Many UN member states participating in the UN Ocean Conference still have a long way to go towards recognizing Indigenous Peoples and local communities as part of the solutions to restoring our aquatic ecosystems
First published on 09/01/2022, and last updated on 09/20/2022
By Luciano Hiriart-Bertrand, CEO of Costa Humboldt ( ICCA Consortium Member )
The 2022 UN Ocean Conference, jointly hosted by the governments of Portugal and Kenya, took place in Lisbon, Portugal from 27 June to 1 July 2022. The conference aimed to support the implementation of Sustainable Development Goal 14: “Conserve and sustainably use the oceans, seas, and marine resources” by facilitating discussions about the ecological restoration of our coastal and marine ecosystems.
The states must take responsibility for the negative impacts we are suffering on a global scale due to pollution, destructive fishing, habitat destruction, biodiversity loss, and climate crisis. But despite the consensus about the urgency of addressing the threats, we still see superficial attempts to act on the radical changes we need. We still have much time for action. But to ensure the recovery of our oceans for the generations to come, we need effective initiatives that deliver benefits in the short term.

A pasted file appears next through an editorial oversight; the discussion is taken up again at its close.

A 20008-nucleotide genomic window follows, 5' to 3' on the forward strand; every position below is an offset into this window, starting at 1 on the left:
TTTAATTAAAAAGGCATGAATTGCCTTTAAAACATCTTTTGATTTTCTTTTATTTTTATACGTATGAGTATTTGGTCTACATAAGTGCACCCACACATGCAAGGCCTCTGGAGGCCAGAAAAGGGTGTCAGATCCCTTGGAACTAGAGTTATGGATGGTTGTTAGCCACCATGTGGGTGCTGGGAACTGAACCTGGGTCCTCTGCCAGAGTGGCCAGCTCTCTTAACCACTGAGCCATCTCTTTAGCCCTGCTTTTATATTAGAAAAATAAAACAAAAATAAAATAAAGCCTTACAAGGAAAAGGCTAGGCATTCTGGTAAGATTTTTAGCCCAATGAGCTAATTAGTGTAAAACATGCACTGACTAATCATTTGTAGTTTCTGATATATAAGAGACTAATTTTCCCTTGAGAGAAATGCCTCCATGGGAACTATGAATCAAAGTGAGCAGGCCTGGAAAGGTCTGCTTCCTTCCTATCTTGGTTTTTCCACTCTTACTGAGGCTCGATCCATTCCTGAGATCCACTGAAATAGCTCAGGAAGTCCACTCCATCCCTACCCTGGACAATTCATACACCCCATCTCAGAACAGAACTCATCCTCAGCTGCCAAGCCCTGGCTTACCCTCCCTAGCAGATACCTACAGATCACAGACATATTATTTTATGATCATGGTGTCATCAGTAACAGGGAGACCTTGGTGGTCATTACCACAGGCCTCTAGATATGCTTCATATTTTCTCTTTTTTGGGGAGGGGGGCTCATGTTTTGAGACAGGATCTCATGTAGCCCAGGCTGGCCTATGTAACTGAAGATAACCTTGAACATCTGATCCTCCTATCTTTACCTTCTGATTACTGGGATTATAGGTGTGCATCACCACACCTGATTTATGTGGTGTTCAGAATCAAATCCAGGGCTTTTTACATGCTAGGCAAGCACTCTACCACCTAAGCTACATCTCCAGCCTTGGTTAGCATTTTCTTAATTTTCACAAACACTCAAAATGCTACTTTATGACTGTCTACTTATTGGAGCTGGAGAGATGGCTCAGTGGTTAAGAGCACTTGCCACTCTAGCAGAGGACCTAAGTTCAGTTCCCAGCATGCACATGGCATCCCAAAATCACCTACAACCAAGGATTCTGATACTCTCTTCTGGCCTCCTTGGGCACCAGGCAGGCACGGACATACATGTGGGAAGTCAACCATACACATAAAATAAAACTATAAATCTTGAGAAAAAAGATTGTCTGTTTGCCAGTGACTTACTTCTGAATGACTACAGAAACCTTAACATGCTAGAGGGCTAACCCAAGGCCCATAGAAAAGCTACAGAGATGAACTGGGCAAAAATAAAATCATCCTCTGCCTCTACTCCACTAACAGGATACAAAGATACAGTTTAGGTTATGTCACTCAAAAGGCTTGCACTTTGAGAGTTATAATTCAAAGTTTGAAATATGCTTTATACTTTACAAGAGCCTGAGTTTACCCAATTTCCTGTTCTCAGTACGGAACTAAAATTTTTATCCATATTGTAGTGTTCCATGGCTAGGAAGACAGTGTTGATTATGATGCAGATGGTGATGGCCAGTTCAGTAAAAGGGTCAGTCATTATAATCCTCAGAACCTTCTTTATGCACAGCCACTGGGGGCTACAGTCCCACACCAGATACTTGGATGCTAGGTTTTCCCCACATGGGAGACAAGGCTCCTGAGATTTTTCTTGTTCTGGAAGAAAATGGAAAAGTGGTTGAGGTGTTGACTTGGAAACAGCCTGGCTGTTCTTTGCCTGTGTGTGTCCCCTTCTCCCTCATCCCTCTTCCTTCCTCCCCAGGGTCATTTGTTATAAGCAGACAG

A wide range of actions has been proposed at a global and local level, including creating more marine protected areas, promoting the blue economy, and investing in research to explore more and better nature-based solutions. However, we seem to forget that these kinds of initiatives have systematically failed, either due to weak commitment from states or simply because of the priorities of those at a disadvantage who see their extractive economies negatively altered by these changes.
The lack of legitimacy of ocean conservation actions at the local level remains one of the most critical and challenging issues. We had a clear example during the week of the UN Ocean Conference in Lisbon seen with the low participation of key ocean stakeholders, such as representatives of Indigenous Peoples, local communities, and artisanal fishers.
During the meetings at the main venue of the conference, there was an absence of the voices of the sea, the local communities, and Indigenous Peoples who play a crucial role in protecting, preserving, and conserving the spaces and resources provided by oceans. The voices of the people of the sea were mostly heard in the side events organized by fishers organizations and non-government organizations.
These voices are the ones that have most strongly called for action but continue to be silenced by denier states focusing their potential solutions only on the hopes of market adaptability, blue economy, and research.
Fully protecting 30% of our oceans by 2030 is a desirable target for many states and environmental NGOs. However, we continue to ignore the local communities, Indigenous Peoples, and artisanal fishing communities who depend on the services provided by the oceans.